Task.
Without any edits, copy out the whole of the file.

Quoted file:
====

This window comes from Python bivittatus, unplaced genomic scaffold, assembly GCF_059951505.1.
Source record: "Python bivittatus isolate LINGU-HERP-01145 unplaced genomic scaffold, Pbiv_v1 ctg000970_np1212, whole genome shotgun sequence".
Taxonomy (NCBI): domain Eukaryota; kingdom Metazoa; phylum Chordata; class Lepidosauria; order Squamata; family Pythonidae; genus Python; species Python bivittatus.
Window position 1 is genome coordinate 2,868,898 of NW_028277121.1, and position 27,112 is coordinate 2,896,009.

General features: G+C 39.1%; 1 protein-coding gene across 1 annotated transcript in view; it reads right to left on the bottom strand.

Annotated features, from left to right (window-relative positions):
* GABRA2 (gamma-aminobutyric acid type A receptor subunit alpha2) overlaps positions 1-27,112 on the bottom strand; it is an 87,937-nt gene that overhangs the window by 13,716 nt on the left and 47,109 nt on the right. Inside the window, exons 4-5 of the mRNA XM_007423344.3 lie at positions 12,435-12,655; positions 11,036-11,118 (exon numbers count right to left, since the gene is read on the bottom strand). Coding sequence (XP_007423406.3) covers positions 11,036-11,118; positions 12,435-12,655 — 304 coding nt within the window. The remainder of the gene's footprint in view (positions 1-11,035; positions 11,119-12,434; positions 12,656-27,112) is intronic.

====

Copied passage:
This window comes from Python bivittatus, unplaced genomic scaffold, assembly GCF_059951505.1.
Source record: "Python bivittatus isolate LINGU-HERP-01145 unplaced genomic scaffold, Pbiv_v1 ctg000970_np1212, whole genome shotgun sequence".
Taxonomy (NCBI): domain Eukaryota; kingdom Metazoa; phylum Chordata; class Lepidosauria; order Squamata; family Pythonidae; genus Python; species Python bivittatus.
Window position 1 is genome coordinate 2,868,898 of NW_028277121.1, and position 27,112 is coordinate 2,896,009.

General features: G+C 39.1%; 1 protein-coding gene across 1 annotated transcript in view; it reads right to left on the bottom strand.

Annotated features, from left to right (window-relative positions):
* GABRA2 (gamma-aminobutyric acid type A receptor subunit alpha2) overlaps positions 1-27,112 on the bottom strand; it is an 87,937-nt gene that overhangs the window by 13,716 nt on the left and 47,109 nt on the right. Inside the window, exons 4-5 of the mRNA XM_007423344.3 lie at positions 12,435-12,655; positions 11,036-11,118 (exon numbers count right to left, since the gene is read on the bottom strand). Coding sequence (XP_007423406.3) covers positions 11,036-11,118; positions 12,435-12,655 — 304 coding nt within the window. The remainder of the gene's footprint in view (positions 1-11,035; positions 11,119-12,434; positions 12,656-27,112) is intronic.